My opening title, "90% of property is a poor investment" always comes as a bit of a shock to property investors but when you think about it, what I'm saying is blindingly obvious.
First the good news.
Anyone who ever bought property in the UK, and managed to hang on to it long enough to survive the bad times, has made a pretty penny - or two.
The U.K. has more millionaires now that at any other time. In fact the number of millionaires in this country has doubled in the last four years alone.
And the reason for this change is primarily due to increases in property prices. So clearly most property has done well, has it not?
So we think property is a good thing, don’t we?
If our offspring asked us whether they should continue to rent or buy a place of their own it is almost certain that we would recommend they buy a property, providing they can afford it.
If we would recommend such a thing to the people we love most, then clearly we believe property is a great investment.
OK - Now the bad news.
Although most property has gone up in value most of the time, much of the housing stock in the UK falls into one (or more) of the following categories:
- The property is old and high maintenance.
- The property has poor insulation, inefficient heating systems and costs a bomb to run.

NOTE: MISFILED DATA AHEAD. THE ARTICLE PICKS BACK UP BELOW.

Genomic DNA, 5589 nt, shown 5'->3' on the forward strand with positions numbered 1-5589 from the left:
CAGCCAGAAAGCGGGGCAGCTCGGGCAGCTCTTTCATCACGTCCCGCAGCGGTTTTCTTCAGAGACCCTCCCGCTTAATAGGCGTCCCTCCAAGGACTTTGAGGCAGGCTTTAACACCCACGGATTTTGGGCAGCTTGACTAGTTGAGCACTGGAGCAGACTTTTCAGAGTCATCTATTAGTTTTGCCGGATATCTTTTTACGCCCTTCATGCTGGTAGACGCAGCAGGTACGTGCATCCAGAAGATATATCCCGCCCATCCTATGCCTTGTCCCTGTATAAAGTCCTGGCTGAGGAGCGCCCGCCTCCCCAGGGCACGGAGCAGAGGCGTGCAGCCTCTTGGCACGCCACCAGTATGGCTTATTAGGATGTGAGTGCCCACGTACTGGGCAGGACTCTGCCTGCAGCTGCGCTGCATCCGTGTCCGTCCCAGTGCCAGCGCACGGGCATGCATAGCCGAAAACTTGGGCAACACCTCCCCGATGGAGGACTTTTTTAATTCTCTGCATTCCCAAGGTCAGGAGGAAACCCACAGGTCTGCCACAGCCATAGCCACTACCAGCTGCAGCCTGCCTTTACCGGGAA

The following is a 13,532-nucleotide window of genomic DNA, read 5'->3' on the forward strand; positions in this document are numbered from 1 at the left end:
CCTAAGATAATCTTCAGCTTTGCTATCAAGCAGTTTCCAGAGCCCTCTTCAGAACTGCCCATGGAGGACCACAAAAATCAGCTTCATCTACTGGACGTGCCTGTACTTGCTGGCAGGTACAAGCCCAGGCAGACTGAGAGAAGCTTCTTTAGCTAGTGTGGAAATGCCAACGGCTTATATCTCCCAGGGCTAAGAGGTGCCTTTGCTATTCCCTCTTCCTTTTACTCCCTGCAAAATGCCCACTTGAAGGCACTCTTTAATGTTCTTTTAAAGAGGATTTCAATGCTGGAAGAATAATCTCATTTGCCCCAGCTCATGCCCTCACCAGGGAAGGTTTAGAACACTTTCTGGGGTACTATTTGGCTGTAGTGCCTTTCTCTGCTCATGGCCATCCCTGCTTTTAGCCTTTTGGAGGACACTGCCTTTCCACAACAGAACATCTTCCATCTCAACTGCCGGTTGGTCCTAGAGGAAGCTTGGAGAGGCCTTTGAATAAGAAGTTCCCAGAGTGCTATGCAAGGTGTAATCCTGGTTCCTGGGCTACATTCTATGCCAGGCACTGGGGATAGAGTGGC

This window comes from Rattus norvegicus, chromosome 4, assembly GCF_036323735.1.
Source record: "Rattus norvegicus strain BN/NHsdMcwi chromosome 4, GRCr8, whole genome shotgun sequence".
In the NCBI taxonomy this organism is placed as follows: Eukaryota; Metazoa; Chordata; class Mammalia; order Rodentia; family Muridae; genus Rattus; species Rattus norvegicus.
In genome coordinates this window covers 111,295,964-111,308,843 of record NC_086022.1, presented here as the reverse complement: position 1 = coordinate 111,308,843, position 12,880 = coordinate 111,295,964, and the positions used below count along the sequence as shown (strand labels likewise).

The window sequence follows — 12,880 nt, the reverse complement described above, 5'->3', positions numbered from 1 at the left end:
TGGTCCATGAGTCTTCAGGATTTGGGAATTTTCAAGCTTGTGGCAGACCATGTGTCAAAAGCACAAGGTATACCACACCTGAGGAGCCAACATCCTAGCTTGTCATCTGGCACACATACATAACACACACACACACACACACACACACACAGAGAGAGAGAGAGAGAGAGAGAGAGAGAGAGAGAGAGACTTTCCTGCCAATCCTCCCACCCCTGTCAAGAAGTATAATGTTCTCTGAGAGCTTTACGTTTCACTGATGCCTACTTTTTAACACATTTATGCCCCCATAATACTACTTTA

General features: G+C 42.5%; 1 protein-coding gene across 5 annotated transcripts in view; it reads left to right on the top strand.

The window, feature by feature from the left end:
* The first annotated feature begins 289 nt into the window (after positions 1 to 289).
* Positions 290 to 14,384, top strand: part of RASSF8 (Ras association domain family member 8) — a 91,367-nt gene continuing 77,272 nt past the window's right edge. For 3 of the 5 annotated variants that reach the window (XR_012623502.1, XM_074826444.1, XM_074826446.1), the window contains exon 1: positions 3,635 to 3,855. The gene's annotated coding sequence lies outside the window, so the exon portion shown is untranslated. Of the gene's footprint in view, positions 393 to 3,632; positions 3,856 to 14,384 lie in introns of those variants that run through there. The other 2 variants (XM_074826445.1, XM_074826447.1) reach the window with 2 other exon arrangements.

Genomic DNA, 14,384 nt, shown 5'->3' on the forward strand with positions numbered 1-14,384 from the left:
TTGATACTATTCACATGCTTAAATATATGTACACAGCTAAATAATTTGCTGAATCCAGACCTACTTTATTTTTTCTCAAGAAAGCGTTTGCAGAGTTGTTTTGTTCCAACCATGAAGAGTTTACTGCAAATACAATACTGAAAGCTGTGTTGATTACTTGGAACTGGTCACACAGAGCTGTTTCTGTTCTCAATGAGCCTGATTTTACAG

- The property is not near to local facilities, shops or restaurants.
- Nor is it near to public transport routes.
- The property lacks most of the hi-tech features that we have come to expect over the last ten years.
- Built typically 50 years ago the property is no longer fit for purpose. Look at the bathrooms and kitchens. Now look at the general layout.
This doesn't mean it won't go up in value – it just means that property that does NOT fall into the above 6 categories is going to be a far better investment simply because more people would want to rent or buy it.
Is property a good investment?
I accept that some things that might be wrong with your property you can fix, others you can't.
Sometimes it's these very problems that offer you an opportunity to make money. Other times they will simply limit the potential of your investment in the years ahead. These days, people renting a property expect a lot more than they ever did 50 years ago. Your property investment will either exploit this opportunity - or be a victim of it.
That's why I believe ninety per cent of property in the UK is unsuitable for investment purposes. They are high maintenance, poorly located, and badly designed. These are purchase decisions of the heart, not the head. That's fine if you are going to live in the property but not if you are buying it to rent out and make money. These properties are bought by people who pay top dollar (see “the house you live in is a bad investment) and are loved and cherished by the people who live there – but that does not mean it is the best place for your money.
Will the 90 per cent of property that I sneer at go up in value?
Yes, they almost certainly will!
Will they go up in value more or less than property that satisfies the criteria I have just outlined?
Almost certainly less!